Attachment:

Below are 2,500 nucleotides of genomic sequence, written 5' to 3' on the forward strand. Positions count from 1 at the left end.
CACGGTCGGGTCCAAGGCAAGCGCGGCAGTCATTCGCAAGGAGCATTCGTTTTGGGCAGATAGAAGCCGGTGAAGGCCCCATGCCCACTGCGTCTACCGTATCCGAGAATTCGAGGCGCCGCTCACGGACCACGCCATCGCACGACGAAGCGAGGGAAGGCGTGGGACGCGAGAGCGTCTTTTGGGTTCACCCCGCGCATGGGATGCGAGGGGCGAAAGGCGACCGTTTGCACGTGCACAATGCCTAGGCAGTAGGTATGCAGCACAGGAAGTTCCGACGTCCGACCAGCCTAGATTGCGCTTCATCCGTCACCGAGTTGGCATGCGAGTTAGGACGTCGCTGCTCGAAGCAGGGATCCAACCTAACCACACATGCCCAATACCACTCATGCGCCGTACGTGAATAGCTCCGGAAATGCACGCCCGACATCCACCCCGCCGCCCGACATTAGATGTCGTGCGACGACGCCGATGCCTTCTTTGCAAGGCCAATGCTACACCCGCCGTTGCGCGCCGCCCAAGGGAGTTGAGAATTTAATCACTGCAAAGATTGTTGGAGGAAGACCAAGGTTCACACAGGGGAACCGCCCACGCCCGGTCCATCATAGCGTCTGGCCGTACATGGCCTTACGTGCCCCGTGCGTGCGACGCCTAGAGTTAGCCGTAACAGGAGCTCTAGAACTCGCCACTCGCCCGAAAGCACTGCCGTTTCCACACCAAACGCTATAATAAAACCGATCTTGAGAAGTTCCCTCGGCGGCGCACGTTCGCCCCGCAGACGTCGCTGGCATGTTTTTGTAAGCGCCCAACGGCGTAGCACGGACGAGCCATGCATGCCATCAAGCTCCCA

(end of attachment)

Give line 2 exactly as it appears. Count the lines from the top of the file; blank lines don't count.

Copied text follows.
CACGGTCGGGTCCAAGGCAAGCGCGGCAGTCATTCGCAAGGAGCATTCGTTTTGGGCAGATAGAAGCCGGTGAAGGCCCCATGCCCACTGCGTCTACCGTATCCGAGAATTCGAGGCGCCGCTCACGGACCACGCCATCGCACGACGAAGCGAGGGAAGGCGTGGGACGCGAGAGCGTCTTTTGGGTTCACCCCGCGCATGGGATGCGAGGGGCGAAAGGCGACCGTTTGCACGTGCACAATGCCTAGGCAGTAGGTATGCAGCACAGGAAGTTCCGACGTCCGACCAGCCTAGATTGCGCTTCATCCGTCACCGAGTTGGCATGCGAGTTAGGACGTCGCTGCTCGAAGCAGGGATCCAACCTAACCACACATGCCCAATACCACTCATGCGCCGTACGTGAATAGCTCCGGAAATGCACGCCCGACATCCACCCCGCCGCCCGACATTAGATGTCGTGCGACGACGCCGATGCCTTCTTTGCAAGGCCAATGCTACACCCGCCGTTGCGCGCCGCCCAAGGGAGTTGAGAATTTAATCACTGCAAAGATTGTTGGAGGAAGACCAAGGTTCACACAGGGGAACCGCCCACGCCCGGTCCATCATAGCGTCTGGCCGTACATGGCCTTACGTGCCCCGTGCGTGCGACGCCTAGAGTTAGCCGTAACAGGAGCTCTAGAACTCGCCACTCGCCCGAAAGCACTGCCGTTTCCACACCAAACGCTATAATAAAACCGATCTTGAGAAGTTCCCTCGGCGGCGCACGTTCGCCCCGCAGACGTCGCTGGCATGTTTTTGTAAGCGCCCAACGGCGTAGCACGGACGAGCCATGCATGCCATCAAGCTCCCA